In his 12 years at Northern Tool + Equipment, Duane Boris has seen the retail chain double in store count. Now, as senior director of real estate, he’s helping to double that number again. For all the research, surveying, and dealmaking that goes into a launch, his favorite day is still the opening—and over the next five years, he’ll get to see many more.
“That’s really the culmination of everything the team has worked for: identifying markets, choosing a site, working on layouts, access, construction, all that,” Boris remarks. “What started out as just an idea becomes this physical structure that you can look at, walk through, touch—for me, it’s still the best part.”
Northern Tool + Equipment is an omnichannel retailer with store locations in over 20 states, along with an online presence, headquartered in Burnsville, Minnesota. Founded in 1981 in Eagan, Minnesota, the company first sold log splitters and hydraulic parts out of a residential garage. Soon, they were expanding a retail presence across the southern seaboard and throughout Minnesota, and by 1990, Northern Tool started producing its own equipment under the NorthStar brand. Today, it’s an integrated multichannel retailer offering a broad range of gear to hobbyists and professional contractors, alike.
Boris, meanwhile, spent his school years taking on jobs and installing drywall. When he finished his business degree, his first role was processing blueprints at a national general contracting firm. Soon, he was moving up in construction and development; and by 2005, he was developing major retail sites for Best Buy.
“When I got there, I learned a lot more about what goes into developing a site: site criteria, market demographics, access, and so on,” he explains. His previous experience in contracting and management helped equip him to lead store openings and remodels across the country, but the rapid pace of the work also tended to silo departments.
“We had so many stores to build, we were kind of putting them out like an assembly line,” he recalls. “Northern is looking at a very collaborative, strategic method. It really is a team effort.”
Boris joined Northern Tool as a development manager in 2010, before advancing to director and now senior director. Over the next five years, he’ll oversee approximately 100-plus new store openings, some in new markets, and others to fill in gaps where they already have some presence. For example, San Antonio, Texas, was considered “complete” a decade ago, but since then two new Northern Tool stores have opened, compounding sales in the region. In Atlanta, there were four stores; now the fifth is open, and a sixth is under construction. Houston featured four locations, but a ninth has just opened, and a tenth will soon.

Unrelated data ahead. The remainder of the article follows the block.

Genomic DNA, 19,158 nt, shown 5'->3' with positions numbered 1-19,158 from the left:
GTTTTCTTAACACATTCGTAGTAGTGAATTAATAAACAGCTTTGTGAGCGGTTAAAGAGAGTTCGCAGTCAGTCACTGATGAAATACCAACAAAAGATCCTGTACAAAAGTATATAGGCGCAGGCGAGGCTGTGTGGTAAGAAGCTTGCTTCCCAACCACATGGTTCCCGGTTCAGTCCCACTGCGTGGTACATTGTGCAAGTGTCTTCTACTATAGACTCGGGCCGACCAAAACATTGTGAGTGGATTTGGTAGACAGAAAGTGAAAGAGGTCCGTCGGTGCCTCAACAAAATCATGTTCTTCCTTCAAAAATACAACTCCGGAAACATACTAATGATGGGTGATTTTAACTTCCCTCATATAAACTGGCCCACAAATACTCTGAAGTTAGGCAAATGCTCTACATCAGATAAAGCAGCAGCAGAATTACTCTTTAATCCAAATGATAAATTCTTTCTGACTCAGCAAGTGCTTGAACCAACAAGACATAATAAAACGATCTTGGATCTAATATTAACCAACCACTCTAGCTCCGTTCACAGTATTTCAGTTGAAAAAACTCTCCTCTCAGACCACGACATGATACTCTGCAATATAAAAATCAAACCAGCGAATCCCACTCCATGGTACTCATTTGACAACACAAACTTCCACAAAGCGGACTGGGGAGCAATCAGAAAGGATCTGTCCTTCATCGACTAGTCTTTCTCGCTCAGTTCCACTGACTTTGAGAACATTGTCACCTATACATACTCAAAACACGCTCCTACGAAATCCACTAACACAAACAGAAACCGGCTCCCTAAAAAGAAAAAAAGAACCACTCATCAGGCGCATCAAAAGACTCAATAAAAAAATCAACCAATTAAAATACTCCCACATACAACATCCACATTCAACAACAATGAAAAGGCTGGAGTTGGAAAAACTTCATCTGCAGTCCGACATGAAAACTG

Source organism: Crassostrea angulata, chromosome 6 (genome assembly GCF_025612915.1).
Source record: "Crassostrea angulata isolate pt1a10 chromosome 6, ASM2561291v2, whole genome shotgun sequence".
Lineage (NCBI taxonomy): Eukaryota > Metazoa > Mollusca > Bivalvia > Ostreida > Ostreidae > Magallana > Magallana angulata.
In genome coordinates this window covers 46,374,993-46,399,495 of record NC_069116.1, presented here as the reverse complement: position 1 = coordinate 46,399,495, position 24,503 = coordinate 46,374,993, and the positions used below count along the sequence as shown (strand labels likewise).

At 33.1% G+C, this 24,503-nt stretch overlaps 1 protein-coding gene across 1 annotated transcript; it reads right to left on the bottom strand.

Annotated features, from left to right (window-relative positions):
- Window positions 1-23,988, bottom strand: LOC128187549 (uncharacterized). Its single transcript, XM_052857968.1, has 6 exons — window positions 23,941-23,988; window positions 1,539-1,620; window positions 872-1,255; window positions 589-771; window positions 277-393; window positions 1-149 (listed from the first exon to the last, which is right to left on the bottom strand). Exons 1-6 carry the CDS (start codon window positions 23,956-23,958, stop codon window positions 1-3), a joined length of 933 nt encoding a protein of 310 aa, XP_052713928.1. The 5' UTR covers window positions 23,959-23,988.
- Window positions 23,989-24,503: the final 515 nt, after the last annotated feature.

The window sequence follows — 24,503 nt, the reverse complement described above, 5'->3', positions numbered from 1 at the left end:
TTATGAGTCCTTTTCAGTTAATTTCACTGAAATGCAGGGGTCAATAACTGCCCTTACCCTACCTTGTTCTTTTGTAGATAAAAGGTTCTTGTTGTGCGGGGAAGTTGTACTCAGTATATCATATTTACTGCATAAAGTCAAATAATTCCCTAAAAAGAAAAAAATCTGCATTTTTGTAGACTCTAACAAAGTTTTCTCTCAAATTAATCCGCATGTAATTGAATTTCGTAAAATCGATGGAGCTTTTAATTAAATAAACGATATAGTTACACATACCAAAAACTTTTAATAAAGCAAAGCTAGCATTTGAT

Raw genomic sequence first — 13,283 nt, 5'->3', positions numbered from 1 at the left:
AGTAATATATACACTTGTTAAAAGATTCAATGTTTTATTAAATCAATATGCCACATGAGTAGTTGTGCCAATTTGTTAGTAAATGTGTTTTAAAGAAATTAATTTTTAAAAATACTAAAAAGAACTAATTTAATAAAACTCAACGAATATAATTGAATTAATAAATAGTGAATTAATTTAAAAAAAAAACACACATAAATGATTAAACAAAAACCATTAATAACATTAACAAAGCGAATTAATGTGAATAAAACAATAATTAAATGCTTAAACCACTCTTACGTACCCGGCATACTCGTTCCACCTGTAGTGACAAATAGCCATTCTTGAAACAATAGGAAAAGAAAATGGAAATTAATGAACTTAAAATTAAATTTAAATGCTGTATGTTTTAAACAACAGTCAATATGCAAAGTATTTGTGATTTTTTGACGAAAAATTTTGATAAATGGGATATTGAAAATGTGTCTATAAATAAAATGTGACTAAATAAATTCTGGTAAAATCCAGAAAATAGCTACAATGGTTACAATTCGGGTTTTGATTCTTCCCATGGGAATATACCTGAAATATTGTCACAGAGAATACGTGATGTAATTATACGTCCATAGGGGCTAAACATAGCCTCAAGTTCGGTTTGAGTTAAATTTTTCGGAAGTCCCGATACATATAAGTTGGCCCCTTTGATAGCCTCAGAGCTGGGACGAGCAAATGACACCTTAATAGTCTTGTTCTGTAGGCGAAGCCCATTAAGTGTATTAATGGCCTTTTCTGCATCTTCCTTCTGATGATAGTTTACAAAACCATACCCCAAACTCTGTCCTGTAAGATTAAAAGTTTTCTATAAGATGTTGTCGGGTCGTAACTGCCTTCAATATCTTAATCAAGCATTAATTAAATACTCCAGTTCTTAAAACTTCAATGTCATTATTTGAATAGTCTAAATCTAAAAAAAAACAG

“It’s a delicate balance between new markets and existing markets, where we’re not penetrating well,” Boris explains. “While in some areas, such as a typical metropolitan downtown, we know that’s not where our core customer is typically located.” New layouts have increased in size as well, from 15,000 to 22,000 square feet.
Executing this growth strategy has been impacted by complications and delays throughout the supply chain. Everything has been affected: steel, roofing materials, HVAC, and anything with a microcontroller is weeks or months behind where it might have been in 2019. In the past few years, Boris and his team have adapted by building extra time into every step of the schedule. It’s challenging to adapt to this loss of control, but these are the realities across the industry. This test of patience also has proven a growth opportunity, so Boris and his team are becoming comfortable with ongoing change.
“What might have been 8 to 10 weeks is now 20 to 24 weeks, and if we’re able to deliver early, great. Change and delays right now are inevitable, so we expect the worst and hope for the best,” Boris explains. “We’re seeing some normality come into the supply chain, but nothing like it was even six months ago, so we’re keeping it simple: control what you can control, mitigate what you can’t.”
The senior director has found other ways to grow in his time at Northern Tool. Once a boisterous leader ready to speak up first, he’s become more willing to take a step back, hear input from across the team, and collaborate on decisions. Listening has been the crucial growth element, especially as pandemic and economic factors continue to disrupt production in unexpected ways.
“Rather than being the first to share my opinion, I’ve learned to make a deliberate effort to listen and ask some probing questions,” Boris says. “Then, if there’s something that needs to be discussed, I bring up a suggestion—rather than a direction—to make sure that everyone is looking at the whole picture.” He advises other leaders to set aside the temptation of ego. While executing a fast-paced strategy across multiple markets, trust is key, and a leader’s trust in their team generates positive energy and successful collaboration.
Looking ahead, Northern Tool is developing partnerships with local high schools and vocational colleges, called Tools for the Traders, designed to promote careers in the trades. Some stores also feature competitions and in-store demonstrations in disciplines like welding. Those initiatives develop interest in critical work, while also fostering relationships with future customers. As the brand’s retail presence grows across the country, and those opportunities proliferate, Boris looks forward to seeing the impact in a new generation of trades professionals.
“We know that those are our core customers,” says Boris. “That builds not only brand awareness, but a loyal customer base going forward.”